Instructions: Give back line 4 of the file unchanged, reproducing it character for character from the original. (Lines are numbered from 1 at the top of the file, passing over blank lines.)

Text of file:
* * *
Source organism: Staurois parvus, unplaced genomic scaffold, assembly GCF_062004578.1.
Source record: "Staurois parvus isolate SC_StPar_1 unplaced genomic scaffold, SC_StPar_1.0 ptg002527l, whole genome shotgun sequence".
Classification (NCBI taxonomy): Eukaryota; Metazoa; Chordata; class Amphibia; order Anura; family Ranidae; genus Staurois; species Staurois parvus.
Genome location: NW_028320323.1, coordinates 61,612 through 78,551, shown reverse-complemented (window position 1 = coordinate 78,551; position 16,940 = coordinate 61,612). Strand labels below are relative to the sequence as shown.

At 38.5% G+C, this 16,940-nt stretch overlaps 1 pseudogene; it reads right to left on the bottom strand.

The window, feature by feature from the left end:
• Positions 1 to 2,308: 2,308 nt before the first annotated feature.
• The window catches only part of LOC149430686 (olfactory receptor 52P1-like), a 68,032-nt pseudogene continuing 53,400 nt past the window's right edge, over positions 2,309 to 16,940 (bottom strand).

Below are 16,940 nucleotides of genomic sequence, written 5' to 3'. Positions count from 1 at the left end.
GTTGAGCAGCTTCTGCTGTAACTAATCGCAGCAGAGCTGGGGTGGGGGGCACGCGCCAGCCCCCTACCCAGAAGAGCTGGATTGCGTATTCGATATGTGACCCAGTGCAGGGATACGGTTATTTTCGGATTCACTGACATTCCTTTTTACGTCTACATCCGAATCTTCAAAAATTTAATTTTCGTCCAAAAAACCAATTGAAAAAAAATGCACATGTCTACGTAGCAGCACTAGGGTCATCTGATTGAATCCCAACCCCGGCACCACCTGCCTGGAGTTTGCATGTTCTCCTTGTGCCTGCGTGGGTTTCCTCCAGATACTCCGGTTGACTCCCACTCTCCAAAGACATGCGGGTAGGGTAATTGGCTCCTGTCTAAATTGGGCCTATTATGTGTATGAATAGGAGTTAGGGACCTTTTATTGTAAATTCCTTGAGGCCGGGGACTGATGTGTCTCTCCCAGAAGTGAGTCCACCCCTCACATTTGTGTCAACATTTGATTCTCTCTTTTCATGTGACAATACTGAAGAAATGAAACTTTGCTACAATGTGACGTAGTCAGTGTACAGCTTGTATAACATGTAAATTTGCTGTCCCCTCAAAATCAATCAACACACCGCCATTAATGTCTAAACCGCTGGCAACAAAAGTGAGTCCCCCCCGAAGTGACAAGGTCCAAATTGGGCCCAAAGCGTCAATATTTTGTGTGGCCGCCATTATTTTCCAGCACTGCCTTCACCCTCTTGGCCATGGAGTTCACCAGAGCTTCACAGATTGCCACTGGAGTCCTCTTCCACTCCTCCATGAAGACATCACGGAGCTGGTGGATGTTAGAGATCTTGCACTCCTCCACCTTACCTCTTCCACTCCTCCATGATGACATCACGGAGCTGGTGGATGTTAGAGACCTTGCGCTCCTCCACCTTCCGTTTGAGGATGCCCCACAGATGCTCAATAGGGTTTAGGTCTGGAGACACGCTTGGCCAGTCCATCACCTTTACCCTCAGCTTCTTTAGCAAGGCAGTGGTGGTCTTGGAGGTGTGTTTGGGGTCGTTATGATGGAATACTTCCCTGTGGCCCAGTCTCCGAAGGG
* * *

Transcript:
Genome location: NW_028320323.1, coordinates 61,612 through 78,551, shown reverse-complemented (window position 1 = coordinate 78,551; position 16,940 = coordinate 61,612). Strand labels below are relative to the sequence as shown.